“We’ll never displace virgin fiber completely, especially in aerospace where there are high strength and stiffness requirements, but people are coming around to the idea that recycled fiber isn’t just recycled fiber with weak potentials,” says Benjamin Andrews, field technical services engineer with ELG Carbon Fibre. “It has its own benefits that are superior to virgin fibers in some applications. Drapability and surface finish are both better than that of virgin fiber … this isn’t just a reusable material; this is a material that has its own benefits.”
What’s up with automotive?
When it comes to markets, the automotive industry seems like it should hold the most potential for using rCF. The material’s ability to combine lightweighting with good surface finish makes it a natural fit for body panels, not to mention various interior components. Commercial suppliers of rCF have long looked to the industry with bated breath, hoping for widespread adoption, but a tipping point has yet to arrive. Process time and cost continue to be stumbling blocks for the industry.
Mark Mauhar, CEO of Carbon Conversions (Lake City, S.C., U.S.), argues that these concerns are a bit of an excuse given the progress that has been made, and he feels that the main barrier to adoption into any market is actually risk aversion.
“Nobody wants to be first to adopt a new material ecosystem,” he says. He also stresses that large-scale adoption of rCF by the automotive industry is not necessarily even desirable, pointing out that usage adoption by a dozen major automotive platforms could quickly consume the global supply of rCF. He says the approach should be to target niche programs, which will, in turn, make the supply chain more robust from a business perspective.
Automotive door panel made from prepreg made from Carbon Conversions’ re-Evo MCF.
CW photo | Scott Francis
“It pays to be smart about where you put it in automotive,” he says. “Picking specific parts on specific models of cars that make sense.”
Mauhar is hopeful that automotive will be the first major market space to consume a decent fraction of the available recycled carbon fiber. “In the next 24 months we’ll start seeing some movement there,” he predicts.
Composites, in general, are working their way into the automotive industry incrementally in the form of parts such as battery boxes, pressure vessels, leaf springs and even lift gate systems. It would make sense for rCF to follow the same trajectory.
This compression molded automotive floorboard uses Carbon Conversions’ re-Evo MCF nonwoven mat.
CW photo | Scott Francis
One interesting example of such a niche approach is ProDrive Composites (Milton Keynes, U.K.), manufacturer of advanced lightweight composites for applications ranging from automotive and motorsport to aerospace and defense. The company has been collaborating with the University of Sheffield Advanced Manufacturing Research Centre (AMRC, Sheffield, U.K.) and ELG Carbon Fibre on its P2T (Primary To Tertiary) process, a new process that uses a reactive thermoplastic resin for manufacturing recyclable composite components. A plastic monomer is reacted with a catalyst in the presence of recycled fibers to produce a cured laminate, out of the autoclave.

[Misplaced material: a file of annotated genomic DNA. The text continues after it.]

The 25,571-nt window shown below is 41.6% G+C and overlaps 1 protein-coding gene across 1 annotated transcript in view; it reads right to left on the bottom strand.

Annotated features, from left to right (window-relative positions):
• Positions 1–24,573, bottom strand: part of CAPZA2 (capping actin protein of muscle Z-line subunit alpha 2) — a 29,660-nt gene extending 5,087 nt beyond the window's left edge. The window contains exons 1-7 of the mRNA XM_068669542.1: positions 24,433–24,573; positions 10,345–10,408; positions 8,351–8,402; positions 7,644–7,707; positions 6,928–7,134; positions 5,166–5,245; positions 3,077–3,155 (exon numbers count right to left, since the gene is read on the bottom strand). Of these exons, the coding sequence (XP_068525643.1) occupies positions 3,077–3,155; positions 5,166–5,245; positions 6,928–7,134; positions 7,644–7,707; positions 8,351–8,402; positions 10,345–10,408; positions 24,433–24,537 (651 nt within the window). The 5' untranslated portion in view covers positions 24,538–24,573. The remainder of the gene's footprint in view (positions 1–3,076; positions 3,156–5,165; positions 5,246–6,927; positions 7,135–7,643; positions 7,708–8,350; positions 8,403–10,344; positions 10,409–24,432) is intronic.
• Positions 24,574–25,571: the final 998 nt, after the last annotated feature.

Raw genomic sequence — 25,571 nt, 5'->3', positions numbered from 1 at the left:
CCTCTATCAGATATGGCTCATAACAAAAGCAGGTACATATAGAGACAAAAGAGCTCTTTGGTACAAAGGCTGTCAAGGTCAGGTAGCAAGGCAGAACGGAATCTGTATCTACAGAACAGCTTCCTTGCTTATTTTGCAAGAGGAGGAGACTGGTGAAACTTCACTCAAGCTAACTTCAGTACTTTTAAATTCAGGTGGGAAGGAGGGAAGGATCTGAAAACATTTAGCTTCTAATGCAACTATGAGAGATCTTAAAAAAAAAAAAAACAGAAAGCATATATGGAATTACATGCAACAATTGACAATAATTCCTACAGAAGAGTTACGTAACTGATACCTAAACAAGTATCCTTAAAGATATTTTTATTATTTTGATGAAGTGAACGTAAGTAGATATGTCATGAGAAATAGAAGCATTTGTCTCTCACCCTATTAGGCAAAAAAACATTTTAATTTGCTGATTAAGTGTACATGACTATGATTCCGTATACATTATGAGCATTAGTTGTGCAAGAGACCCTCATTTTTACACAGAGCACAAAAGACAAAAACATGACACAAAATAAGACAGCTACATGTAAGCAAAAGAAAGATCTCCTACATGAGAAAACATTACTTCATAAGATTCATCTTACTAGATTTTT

Example of a tertiary part produced using ProDrive’s P2T process.
CW photo | Scott Francis
“[We] have demonstrated that recyclable composite panels can be produced at a rate and cost to suit many industries,” says John McQuilliam, chief engineer at ProDrive Composites.
The company says P2T allows a composite material to be used three or more times. At the primary part’s end-of-life, the fibers and potentially the resin can be recycled, supplying raw material for a thermoplastic secondary part, such as a body panel. When that part reaches its end of life, it can be chopped and remolded into new parts. (Learn more in the article “P2T process positioned for recycling.”)
Meanwhile, Vartega is leading an Institute for Advanced Composites Manufacturing Innovation (IACMI, Knoxville, Tenn., U.S.) project focused on the automotive industry. The two-year technical collaboration is designed to address the challenges of creating consistent recycled carbon fiber-reinforced thermoplastics for use in vehicle lightweighting applications. Maxey says the project is making progress toward a robust dataset that offers a full characterization of materials, from the fiber interface to finished part properties.
Of course, when considering the auto industry, the best bet might be on related emerging technologies. Electric vehicles, autonomous vehicles and connectivity aspects in cars bring new parts and applications opportunities where composites will likely play a large role.
Maxey offers his assessment of where the auto industry is heading: “There’s a lot that’s gone on in the past couple of years in the auto industry, where the focus will shift from fuel economy to other priorities depending on what the regulations are and what the [presidential] administration is saying,” he says. “[We’re] not seeing any major pullback on lightweighting, but maybe the motivation for it evolves. I think what you’ll see in the industry is the focus on lightweighting for mobility applications.”
Can aerospace close the loop?
The aerospace industry generates the most carbon fiber waste, and commercial rCF suppliers often look to the aerospace industry as a source for recyclate. Excess material, typically uncured thermoset composite prepreg, is collected and the resin is removed via heat (pyrolysis) or a chemical solvent (solvolysis) to yield fiber that is milled, chopped or pelletized.